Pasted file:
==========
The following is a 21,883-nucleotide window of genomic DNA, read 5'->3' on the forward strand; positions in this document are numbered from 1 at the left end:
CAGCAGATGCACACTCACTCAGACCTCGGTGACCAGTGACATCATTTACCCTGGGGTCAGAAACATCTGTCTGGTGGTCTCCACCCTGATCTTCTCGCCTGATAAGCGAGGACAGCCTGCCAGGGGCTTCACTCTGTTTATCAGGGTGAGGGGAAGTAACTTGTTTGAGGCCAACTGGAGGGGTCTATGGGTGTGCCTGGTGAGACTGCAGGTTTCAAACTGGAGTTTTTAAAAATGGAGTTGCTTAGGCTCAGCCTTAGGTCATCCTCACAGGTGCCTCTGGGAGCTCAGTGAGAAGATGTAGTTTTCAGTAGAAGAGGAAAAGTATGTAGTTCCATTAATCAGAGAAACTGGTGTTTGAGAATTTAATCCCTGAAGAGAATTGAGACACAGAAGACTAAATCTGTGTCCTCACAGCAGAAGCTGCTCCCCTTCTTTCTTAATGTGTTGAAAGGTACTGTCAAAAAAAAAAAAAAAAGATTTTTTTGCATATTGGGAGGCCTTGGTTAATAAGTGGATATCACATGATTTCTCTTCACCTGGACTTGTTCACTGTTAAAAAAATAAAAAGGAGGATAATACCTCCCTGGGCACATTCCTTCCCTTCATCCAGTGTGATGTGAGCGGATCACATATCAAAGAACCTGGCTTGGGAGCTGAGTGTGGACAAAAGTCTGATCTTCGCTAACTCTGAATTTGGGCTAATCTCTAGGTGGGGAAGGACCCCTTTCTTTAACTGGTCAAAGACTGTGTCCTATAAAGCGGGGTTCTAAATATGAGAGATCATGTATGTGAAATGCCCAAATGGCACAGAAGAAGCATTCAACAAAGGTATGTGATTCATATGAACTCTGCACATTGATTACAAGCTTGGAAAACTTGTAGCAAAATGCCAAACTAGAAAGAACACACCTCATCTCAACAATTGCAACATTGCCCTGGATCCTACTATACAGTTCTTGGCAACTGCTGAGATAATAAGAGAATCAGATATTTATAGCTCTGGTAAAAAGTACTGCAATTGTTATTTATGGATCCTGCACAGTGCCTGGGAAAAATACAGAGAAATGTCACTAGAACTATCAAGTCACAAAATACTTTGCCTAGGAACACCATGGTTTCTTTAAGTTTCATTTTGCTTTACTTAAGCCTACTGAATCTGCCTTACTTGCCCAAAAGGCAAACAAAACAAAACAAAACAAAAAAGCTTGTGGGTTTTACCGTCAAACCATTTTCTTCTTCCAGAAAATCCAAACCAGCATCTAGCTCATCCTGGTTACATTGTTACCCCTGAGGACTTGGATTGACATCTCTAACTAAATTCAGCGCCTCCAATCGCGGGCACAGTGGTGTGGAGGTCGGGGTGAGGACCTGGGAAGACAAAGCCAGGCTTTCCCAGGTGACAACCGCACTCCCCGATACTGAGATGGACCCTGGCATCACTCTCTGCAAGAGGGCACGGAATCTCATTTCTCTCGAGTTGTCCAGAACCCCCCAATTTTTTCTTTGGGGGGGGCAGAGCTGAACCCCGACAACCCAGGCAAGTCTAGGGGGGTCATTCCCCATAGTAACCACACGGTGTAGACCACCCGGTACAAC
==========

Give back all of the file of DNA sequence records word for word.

The following is a 21,883-nucleotide window of genomic DNA, read 5'->3' on the forward strand; positions in this document are numbered from 1 at the left end:
CAGCAGATGCACACTCACTCAGACCTCGGTGACCAGTGACATCATTTACCCTGGGGTCAGAAACATCTGTCTGGTGGTCTCCACCCTGATCTTCTCGCCTGATAAGCGAGGACAGCCTGCCAGGGGCTTCACTCTGTTTATCAGGGTGAGGGGAAGTAACTTGTTTGAGGCCAACTGGAGGGGTCTATGGGTGTGCCTGGTGAGACTGCAGGTTTCAAACTGGAGTTTTTAAAAATGGAGTTGCTTAGGCTCAGCCTTAGGTCATCCTCACAGGTGCCTCTGGGAGCTCAGTGAGAAGATGTAGTTTTCAGTAGAAGAGGAAAAGTATGTAGTTCCATTAATCAGAGAAACTGGTGTTTGAGAATTTAATCCCTGAAGAGAATTGAGACACAGAAGACTAAATCTGTGTCCTCACAGCAGAAGCTGCTCCCCTTCTTTCTTAATGTGTTGAAAGGTACTGTCAAAAAAAAAAAAAAAAGATTTTTTTGCATATTGGGAGGCCTTGGTTAATAAGTGGATATCACATGATTTCTCTTCACCTGGACTTGTTCACTGTTAAAAAAATAAAAAGGAGGATAATACCTCCCTGGGCACATTCCTTCCCTTCATCCAGTGTGATGTGAGCGGATCACATATCAAAGAACCTGGCTTGGGAGCTGAGTGTGGACAAAAGTCTGATCTTCGCTAACTCTGAATTTGGGCTAATCTCTAGGTGGGGAAGGACCCCTTTCTTTAACTGGTCAAAGACTGTGTCCTATAAAGCGGGGTTCTAAATATGAGAGATCATGTATGTGAAATGCCCAAATGGCACAGAAGAAGCATTCAACAAAGGTATGTGATTCATATGAACTCTGCACATTGATTACAAGCTTGGAAAACTTGTAGCAAAATGCCAAACTAGAAAGAACACACCTCATCTCAACAATTGCAACATTGCCCTGGATCCTACTATACAGTTCTTGGCAACTGCTGAGATAATAAGAGAATCAGATATTTATAGCTCTGGTAAAAAGTACTGCAATTGTTATTTATGGATCCTGCACAGTGCCTGGGAAAAATACAGAGAAATGTCACTAGAACTATCAAGTCACAAAATACTTTGCCTAGGAACACCATGGTTTCTTTAAGTTTCATTTTGCTTTACTTAAGCCTACTGAATCTGCCTTACTTGCCCAAAAGGCAAACAAAACAAAACAAAACAAAAAAGCTTGTGGGTTTTACCGTCAAACCATTTTCTTCTTCCAGAAAATCCAAACCAGCATCTAGCTCATCCTGGTTACATTGTTACCCCTGAGGACTTGGATTGACATCTCTAACTAAATTCAGCGCCTCCAATCGCGGGCACAGTGGTGTGGAGGTCGGGGTGAGGACCTGGGAAGACAAAGCCAGGCTTTCCCAGGTGACAACCGCACTCCCCGATACTGAGATGGACCCTGGCATCACTCTCTGCAAGAGGGCACGGAATCTCATTTCTCTCGAGTTGTCCAGAACCCCCCAATTTTTTCTTTGGGGGGGGCAGAGCTGAACCCCGACAACCCAGGCAAGTCTAGGGGGGTCATTCCCCATAGTAACCACACGGTGTAGACCACCCGGTACAAC